Soon we pass FB Tower, the first of four RF&P towers we will see this day, and just ahead we pass Auto Train #52 at Poplar. A minute later we pass thru Hamilton and the spur to the industrial park. The L. A. Clark spur at Massaponax is passed at 1233, followed by Crossroads at 1235, the VRE yard at 1236 and Summit at 1237. The detector at 51.5 gives our train a clean bill of health on track 3, and we dash by Guinea at 1239 and Jones two minutes later. On the east side of the track we are greeted by the sight of the ancient wooden depot at Woodford, and at 1244 we are gliding past the signal at Collins Crossing. Two minutes later we are past Rixley (no sign of KN tower mentioned in the 1949 timetable) and then Holly Hill. We next pass the station at Milford, along the meandering siding. Just ahead is the unused tower at Milford, constructed just before a new signaling system rendered it surplus. Just south of Milford we pass the signal at Penola, round the curve and pass the next signal at Polecat Creek. Rutherglen and Chandler are next before passing the approach signal at North Doswell for the C&O crossing. At three past one, we note several CSX units idling in the yard and then rumble over the diamond and past HN Tower and the joint depot. The next detector gives the train a clean bill of health at Taylorsville, milepost 19.6, again on track three. Ellet spur flits by to the east, and soon the train is splitting the town of Ashland in two. Like Woodbridge, Ashland station is a flag stop for Amtrak, although there is no stop this trip. At one fifteen we pass the signal at Elmont, two minutes later we are passing Loral, and in another two minutes we’ll be at Greendale, the station stop for Richmond, still exactly an hour behind schedule.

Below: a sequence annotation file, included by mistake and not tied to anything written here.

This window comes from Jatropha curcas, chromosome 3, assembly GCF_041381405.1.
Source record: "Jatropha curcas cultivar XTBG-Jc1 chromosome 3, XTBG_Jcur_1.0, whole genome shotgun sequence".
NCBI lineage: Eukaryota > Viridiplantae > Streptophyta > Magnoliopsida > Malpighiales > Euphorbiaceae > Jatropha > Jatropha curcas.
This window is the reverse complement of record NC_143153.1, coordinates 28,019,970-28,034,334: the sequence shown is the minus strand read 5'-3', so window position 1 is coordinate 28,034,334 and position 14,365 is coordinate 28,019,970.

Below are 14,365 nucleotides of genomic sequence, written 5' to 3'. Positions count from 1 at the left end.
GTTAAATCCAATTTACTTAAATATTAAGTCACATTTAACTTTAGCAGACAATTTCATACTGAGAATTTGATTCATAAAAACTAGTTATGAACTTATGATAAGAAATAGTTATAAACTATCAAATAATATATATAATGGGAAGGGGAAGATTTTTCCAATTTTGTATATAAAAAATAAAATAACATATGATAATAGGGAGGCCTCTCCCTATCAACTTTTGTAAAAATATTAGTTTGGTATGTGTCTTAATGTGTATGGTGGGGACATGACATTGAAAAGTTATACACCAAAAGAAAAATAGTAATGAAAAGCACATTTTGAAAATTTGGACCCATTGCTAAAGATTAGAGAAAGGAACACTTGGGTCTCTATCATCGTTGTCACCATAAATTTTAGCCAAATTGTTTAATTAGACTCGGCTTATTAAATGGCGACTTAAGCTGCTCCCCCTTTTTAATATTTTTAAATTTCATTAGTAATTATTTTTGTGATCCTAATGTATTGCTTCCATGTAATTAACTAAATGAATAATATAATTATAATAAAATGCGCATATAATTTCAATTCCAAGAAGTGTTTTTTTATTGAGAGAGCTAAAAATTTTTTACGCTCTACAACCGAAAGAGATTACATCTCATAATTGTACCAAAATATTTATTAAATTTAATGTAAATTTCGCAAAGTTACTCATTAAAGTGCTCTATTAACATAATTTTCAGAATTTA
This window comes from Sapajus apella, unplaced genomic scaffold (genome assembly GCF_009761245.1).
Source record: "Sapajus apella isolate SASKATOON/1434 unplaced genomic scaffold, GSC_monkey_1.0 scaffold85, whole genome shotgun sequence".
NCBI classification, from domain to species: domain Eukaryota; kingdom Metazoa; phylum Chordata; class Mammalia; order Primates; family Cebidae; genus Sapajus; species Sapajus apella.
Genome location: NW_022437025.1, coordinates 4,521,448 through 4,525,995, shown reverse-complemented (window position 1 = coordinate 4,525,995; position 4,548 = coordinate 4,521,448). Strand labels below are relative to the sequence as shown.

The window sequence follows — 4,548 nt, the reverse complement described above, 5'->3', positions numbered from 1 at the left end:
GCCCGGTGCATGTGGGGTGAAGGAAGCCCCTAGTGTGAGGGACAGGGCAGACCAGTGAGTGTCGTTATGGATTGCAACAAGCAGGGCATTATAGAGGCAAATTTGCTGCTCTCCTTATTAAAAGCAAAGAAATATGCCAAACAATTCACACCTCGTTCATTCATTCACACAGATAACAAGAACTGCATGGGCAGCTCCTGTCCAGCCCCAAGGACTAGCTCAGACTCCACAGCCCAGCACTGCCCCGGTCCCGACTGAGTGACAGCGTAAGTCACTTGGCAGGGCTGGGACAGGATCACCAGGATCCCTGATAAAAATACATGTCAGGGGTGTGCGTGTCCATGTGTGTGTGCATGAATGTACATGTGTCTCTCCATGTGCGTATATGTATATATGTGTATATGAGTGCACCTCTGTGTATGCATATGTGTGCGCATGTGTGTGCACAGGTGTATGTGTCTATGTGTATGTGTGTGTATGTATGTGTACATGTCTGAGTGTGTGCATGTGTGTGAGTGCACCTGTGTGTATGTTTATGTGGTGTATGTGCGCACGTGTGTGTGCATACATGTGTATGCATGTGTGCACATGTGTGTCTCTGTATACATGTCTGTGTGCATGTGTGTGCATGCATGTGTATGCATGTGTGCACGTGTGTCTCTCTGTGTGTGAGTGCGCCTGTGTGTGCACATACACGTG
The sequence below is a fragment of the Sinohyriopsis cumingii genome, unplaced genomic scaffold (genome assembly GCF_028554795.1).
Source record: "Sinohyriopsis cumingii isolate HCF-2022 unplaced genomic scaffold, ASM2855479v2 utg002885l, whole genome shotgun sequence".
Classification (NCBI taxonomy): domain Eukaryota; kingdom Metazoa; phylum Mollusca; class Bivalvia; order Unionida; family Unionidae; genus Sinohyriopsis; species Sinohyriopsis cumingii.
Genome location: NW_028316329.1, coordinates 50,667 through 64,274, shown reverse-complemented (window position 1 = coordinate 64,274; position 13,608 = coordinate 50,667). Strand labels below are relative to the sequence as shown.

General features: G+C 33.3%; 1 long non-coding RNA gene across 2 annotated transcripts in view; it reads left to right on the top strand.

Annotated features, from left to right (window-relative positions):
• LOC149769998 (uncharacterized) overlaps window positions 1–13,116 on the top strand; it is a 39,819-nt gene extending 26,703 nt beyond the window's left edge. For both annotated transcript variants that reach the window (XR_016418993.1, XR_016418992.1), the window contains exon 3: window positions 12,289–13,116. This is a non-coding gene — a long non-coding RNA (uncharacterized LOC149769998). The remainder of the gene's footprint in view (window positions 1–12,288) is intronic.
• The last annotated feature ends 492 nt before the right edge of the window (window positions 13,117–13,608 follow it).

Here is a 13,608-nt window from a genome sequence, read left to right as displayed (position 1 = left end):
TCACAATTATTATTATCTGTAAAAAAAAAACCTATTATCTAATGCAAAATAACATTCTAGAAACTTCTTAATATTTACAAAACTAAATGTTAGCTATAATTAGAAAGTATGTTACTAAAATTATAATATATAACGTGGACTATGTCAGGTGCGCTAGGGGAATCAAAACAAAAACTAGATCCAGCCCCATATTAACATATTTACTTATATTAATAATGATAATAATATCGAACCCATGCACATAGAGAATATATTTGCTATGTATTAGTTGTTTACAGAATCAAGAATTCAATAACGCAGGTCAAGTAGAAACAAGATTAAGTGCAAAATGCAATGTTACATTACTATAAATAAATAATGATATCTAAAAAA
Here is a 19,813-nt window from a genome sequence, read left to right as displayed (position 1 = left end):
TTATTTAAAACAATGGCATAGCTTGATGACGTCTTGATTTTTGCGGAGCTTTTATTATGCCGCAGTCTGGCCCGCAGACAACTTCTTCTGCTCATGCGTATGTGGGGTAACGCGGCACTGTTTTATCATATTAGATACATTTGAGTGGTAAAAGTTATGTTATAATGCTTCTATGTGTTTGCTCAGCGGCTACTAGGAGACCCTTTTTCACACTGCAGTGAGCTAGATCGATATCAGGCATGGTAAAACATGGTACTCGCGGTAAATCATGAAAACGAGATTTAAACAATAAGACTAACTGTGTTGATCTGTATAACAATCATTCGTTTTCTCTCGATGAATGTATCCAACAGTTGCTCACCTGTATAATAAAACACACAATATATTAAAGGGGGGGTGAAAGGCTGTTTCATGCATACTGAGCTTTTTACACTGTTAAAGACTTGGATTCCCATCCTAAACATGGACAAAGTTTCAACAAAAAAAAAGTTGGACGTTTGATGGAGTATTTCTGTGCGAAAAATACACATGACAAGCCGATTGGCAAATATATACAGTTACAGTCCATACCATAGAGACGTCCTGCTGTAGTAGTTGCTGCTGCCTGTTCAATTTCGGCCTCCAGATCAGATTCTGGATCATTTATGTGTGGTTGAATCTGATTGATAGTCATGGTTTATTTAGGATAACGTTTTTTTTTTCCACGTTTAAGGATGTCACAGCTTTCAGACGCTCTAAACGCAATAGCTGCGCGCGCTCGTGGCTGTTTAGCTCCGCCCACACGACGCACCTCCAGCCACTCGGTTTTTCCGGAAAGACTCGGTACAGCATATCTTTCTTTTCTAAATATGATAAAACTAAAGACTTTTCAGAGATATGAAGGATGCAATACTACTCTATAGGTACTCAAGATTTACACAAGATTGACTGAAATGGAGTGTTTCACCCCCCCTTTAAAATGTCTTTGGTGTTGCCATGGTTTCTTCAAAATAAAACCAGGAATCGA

The "new" Greendale is actually .4 miles north of the old one, now just across the tracks from GN tower. After a fourteen minute stop, we are off again for the last 4.8 miles of the RF&P. Near the Dumbarton station point we pass CSX pig train Q176, and at Acca Yard, we pass the "Juice Train", awaiting a crew for the northbound trip. As we roll onto former ACL trackage, another radio frequency change is in order, and soon we soar over the C&O James River Subdivision and the river for which it was named. By 1344 are passing the signal at Meadow and two minutes later we pass Broad Run. In another six minutes we pass Centralia, where a connection leads to the parallel SAL route. In another minute, we pass Chester and are given a clean bill of health by the detector at mp 17.4. Train 90, The Silver Palm flies by three minutes from our stop at Petersburg, 57 minutes late. Upon disembarking, we find our locomotive this trip has been AMTK 86, and to our surprise, the private car "Pine Tree State" brings up the rear. This car was built by Pullman-Standard in 1955 as New Haven 553, for trains 168 and 169, the Montrealer and the Washingtonian, which ran over the Canadian National-Central Vermont-New Haven-Pennsylvania.